Association sport

A Utah high school athletic association secretly investigated a female athlete – without telling or telling her parents – after receiving complaints from the parents of two girls she had defeated in competition wondering if the daughter was transgender.

SALT LAKE CITY — A Utah high school athletic association secretly investigated a female athlete — without telling or telling her parents — after receiving complaints from the parents of two girls she had defeated in competition wondering if the girl was transgender.

The Salt Lake Tribune reported On Thursday, the Utah High School Activities Association and the girl’s high school determined she was indeed female after reviewing her school records dating back to kindergarten.

Association spokesman David Spatafore told lawmakers the girl and her family were not told about the investigation to spare them embarrassment and “to keep the matter private”. reported the Tribune.

The revelation came at least 12 Republican-led states — including Utah — have passed laws banning transgender women or girls from playing sports. Supporters of the bans say transgender girls have an unfair advantage because they are born stronger men and could deny girls spots on sports teams.

There have been almost no instances of potential competitive advantages in K-12 sports in states passing the bans, including Utah. The state ban is being challenged in state court.

Spatafore told a legislative hearing on transgender athletes on Wednesday that the parents of second- and third-place finishers in a competition last year filed a complaint with the association after the girl won first place in a test “by a wide margin”, the Tribune said.

The girls’ school reviewed her high school records and determined that she was enrolled as a female. The Utah High School Association asked the school to “recheck,” Spatafore said, and officials contacted its middle and elementary schools to review the records.

“School went back to kindergarten,” Spatafore said, “and she was always a girl.”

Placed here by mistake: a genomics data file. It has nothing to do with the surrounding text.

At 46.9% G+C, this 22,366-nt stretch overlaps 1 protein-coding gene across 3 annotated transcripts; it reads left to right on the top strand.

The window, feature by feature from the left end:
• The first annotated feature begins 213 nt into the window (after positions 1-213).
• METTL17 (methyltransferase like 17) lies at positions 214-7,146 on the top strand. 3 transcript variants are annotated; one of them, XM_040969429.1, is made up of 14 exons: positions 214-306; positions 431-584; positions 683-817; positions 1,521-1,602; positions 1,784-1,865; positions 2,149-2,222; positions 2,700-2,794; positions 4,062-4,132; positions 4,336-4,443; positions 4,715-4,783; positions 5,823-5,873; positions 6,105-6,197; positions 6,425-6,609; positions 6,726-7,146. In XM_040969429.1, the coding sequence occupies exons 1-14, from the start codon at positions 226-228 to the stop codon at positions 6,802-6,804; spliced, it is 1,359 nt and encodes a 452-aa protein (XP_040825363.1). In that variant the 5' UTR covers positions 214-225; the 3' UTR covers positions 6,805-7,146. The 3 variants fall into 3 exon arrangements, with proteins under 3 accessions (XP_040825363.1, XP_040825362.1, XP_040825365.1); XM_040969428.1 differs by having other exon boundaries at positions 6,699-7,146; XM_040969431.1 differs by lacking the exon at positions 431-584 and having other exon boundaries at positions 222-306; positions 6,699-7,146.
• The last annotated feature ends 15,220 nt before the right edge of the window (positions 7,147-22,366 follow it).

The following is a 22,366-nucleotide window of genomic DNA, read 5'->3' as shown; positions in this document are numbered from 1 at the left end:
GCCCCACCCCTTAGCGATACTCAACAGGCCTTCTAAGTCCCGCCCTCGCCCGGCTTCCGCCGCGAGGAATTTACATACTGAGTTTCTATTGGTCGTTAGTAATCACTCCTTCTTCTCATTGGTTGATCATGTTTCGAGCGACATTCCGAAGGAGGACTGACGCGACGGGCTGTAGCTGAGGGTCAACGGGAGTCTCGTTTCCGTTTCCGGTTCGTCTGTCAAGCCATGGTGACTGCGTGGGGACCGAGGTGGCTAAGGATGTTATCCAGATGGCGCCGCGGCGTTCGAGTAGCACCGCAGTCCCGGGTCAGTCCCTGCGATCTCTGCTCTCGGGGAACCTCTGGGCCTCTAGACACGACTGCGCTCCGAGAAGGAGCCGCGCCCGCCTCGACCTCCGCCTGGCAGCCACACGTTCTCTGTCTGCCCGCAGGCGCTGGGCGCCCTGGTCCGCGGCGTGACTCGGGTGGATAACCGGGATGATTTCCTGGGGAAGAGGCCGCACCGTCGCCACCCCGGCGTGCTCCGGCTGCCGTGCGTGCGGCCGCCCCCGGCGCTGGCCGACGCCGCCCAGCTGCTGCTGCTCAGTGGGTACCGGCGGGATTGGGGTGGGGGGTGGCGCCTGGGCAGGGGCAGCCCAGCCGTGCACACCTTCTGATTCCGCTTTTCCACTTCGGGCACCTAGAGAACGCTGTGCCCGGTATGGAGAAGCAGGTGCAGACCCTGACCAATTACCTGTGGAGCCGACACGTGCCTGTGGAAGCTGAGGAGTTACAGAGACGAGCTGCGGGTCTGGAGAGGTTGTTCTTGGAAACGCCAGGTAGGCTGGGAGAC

Spatafore declined to reveal the student’s level, school or sport to protect his identity. He said the student and her family were not told about the investigation as it might offend them and parents would have been contacted “if necessary”.

Spatafore also said the association has considered other complaints involving transgender athletes in its efforts to comply with Utah’s law, which went into effect in July. Some complaints include “when an athlete doesn’t look feminine enough,” he said. None of the complaints have been verified.

Lawmakers did not question the process during the hearing, the Tribune reported.

Sue Robbins of the Transgender Advisory Council of Equality Utah said the association should publicly adopt a policy outlining how and when it can investigate student records.

“Where does the UHSAA get its authority to investigate?” Robin said. “We warned that this was a possibility, that everyone would accuse everyone who succeeds of being transgender. … It’s about judging women’s bodies. And no body is safe.

Utah Governor Spencer Cox, a Republican whose veto on the ban earlier this year was overturned by the legislature, said Thursday that the parents’ complaint about the girl who was under investigation crossed a line.

“God, we live in this world where we’ve become sore losers, and we’re looking for some reason why our kid lost,” he said. He said he supported fairness in sport, but “making such allegations is quite disturbing to me”.

Prior to the ban, Utah had a registered transgender female athlete competing on a high school girls’ team last year, Spatafore said.

In a lawsuit, three transgender girls and their parents claim that an outright ban passed by Utah’s Republican-dominated legislature wrongfully prevents their children from participating in sports.

Their lawyers argue that this violates provisions of the state constitution that prohibit discrimination and guarantee equal rights and due process.